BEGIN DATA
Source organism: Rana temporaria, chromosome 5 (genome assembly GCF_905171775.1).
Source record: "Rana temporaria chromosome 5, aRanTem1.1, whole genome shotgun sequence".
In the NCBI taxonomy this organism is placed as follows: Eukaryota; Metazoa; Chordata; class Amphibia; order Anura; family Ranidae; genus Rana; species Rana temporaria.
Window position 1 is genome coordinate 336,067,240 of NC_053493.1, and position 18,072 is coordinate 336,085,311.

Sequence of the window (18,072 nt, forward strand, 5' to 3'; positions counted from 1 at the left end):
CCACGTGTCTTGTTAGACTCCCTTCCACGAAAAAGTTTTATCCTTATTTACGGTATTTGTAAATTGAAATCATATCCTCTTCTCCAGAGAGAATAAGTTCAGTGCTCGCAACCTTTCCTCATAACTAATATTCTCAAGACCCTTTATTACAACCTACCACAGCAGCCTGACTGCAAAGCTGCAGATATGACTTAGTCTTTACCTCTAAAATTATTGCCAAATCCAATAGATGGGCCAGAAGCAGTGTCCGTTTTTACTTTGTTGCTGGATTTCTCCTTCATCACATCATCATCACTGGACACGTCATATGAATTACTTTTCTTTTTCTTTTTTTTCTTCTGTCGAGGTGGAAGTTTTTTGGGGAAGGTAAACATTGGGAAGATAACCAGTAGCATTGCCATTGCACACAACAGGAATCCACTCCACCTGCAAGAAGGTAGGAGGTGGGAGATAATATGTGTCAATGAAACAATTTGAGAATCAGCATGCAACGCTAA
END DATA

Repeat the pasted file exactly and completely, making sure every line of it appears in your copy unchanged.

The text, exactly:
Source organism: Rana temporaria, chromosome 5 (genome assembly GCF_905171775.1).
Source record: "Rana temporaria chromosome 5, aRanTem1.1, whole genome shotgun sequence".
In the NCBI taxonomy this organism is placed as follows: Eukaryota; Metazoa; Chordata; class Amphibia; order Anura; family Ranidae; genus Rana; species Rana temporaria.
Window position 1 is genome coordinate 336,067,240 of NC_053493.1, and position 18,072 is coordinate 336,085,311.

Sequence of the window (18,072 nt, forward strand, 5' to 3'; positions counted from 1 at the left end):
CCACGTGTCTTGTTAGACTCCCTTCCACGAAAAAGTTTTATCCTTATTTACGGTATTTGTAAATTGAAATCATATCCTCTTCTCCAGAGAGAATAAGTTCAGTGCTCGCAACCTTTCCTCATAACTAATATTCTCAAGACCCTTTATTACAACCTACCACAGCAGCCTGACTGCAAAGCTGCAGATATGACTTAGTCTTTACCTCTAAAATTATTGCCAAATCCAATAGATGGGCCAGAAGCAGTGTCCGTTTTTACTTTGTTGCTGGATTTCTCCTTCATCACATCATCATCACTGGACACGTCATATGAATTACTTTTCTTTTTCTTTTTTTTCTTCTGTCGAGGTGGAAGTTTTTTGGGGAAGGTAAACATTGGGAAGATAACCAGTAGCATTGCCATTGCACACAACAGGAATCCACTCCACCTGCAAGAAGGTAGGAGGTGGGAGATAATATGTGTCAATGAAACAATTTGAGAATCAGCATGCAACGCTAA